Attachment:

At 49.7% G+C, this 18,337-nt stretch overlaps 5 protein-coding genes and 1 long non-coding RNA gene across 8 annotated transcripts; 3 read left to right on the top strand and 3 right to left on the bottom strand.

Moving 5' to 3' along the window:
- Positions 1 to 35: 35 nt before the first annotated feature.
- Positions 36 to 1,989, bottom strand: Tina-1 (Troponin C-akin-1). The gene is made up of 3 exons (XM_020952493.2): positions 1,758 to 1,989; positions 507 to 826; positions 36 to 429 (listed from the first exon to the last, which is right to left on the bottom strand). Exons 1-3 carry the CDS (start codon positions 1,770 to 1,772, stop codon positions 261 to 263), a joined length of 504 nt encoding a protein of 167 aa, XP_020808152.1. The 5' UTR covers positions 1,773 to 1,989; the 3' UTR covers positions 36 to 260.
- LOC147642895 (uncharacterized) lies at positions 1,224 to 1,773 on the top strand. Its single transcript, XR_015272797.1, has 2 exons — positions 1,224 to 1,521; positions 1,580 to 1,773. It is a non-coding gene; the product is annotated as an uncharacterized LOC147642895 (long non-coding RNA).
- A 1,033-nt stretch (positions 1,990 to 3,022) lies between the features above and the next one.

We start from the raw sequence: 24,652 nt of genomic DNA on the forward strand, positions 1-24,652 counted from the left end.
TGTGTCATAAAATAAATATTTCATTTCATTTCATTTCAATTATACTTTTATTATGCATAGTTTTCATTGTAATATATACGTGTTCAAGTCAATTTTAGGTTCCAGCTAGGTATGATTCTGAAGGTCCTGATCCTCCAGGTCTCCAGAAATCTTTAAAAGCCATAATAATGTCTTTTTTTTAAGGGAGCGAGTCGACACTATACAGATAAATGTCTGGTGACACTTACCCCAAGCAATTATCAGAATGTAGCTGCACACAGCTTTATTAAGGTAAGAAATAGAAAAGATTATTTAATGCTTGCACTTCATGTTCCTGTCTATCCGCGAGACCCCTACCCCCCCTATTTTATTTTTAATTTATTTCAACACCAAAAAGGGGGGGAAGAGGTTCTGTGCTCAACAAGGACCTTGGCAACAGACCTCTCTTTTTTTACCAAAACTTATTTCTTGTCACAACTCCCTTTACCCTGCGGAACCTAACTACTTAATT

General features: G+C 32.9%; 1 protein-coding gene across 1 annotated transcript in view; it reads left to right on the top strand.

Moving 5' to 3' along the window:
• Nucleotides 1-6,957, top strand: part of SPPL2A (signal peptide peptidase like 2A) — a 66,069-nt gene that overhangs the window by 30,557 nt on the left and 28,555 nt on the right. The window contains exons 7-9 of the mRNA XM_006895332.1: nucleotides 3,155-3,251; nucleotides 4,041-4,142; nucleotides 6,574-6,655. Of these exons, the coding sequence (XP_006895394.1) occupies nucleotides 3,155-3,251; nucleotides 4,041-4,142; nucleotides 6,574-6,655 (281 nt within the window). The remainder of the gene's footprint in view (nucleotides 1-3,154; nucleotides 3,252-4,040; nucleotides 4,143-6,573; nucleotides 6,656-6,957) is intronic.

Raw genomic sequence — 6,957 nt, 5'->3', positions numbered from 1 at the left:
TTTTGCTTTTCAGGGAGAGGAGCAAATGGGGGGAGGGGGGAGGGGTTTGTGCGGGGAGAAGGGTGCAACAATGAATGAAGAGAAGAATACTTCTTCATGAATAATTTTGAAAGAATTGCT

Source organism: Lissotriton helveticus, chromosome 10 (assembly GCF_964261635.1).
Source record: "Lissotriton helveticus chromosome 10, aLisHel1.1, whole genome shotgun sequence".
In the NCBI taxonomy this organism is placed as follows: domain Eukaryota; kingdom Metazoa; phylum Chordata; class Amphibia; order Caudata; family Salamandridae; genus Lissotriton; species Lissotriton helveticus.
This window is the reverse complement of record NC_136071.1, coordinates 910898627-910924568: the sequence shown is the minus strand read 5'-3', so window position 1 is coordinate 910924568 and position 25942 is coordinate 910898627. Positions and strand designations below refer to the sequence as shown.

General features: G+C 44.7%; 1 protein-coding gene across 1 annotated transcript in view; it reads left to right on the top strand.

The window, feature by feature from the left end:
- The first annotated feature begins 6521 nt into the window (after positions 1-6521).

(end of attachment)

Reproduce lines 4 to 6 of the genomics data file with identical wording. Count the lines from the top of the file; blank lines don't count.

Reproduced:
- Positions 36 to 1,989, bottom strand: Tina-1 (Troponin C-akin-1). The gene is made up of 3 exons (XM_020952493.2): positions 1,758 to 1,989; positions 507 to 826; positions 36 to 429 (listed from the first exon to the last, which is right to left on the bottom strand). Exons 1-3 carry the CDS (start codon positions 1,770 to 1,772, stop codon positions 261 to 263), a joined length of 504 nt encoding a protein of 167 aa, XP_020808152.1. The 5' UTR covers positions 1,773 to 1,989; the 3' UTR covers positions 36 to 260.
- LOC147642895 (uncharacterized) lies at positions 1,224 to 1,773 on the top strand. Its single transcript, XR_015272797.1, has 2 exons — positions 1,224 to 1,521; positions 1,580 to 1,773. It is a non-coding gene; the product is annotated as an uncharacterized LOC147642895 (long non-coding RNA).
- A 1,033-nt stretch (positions 1,990 to 3,022) lies between the features above and the next one.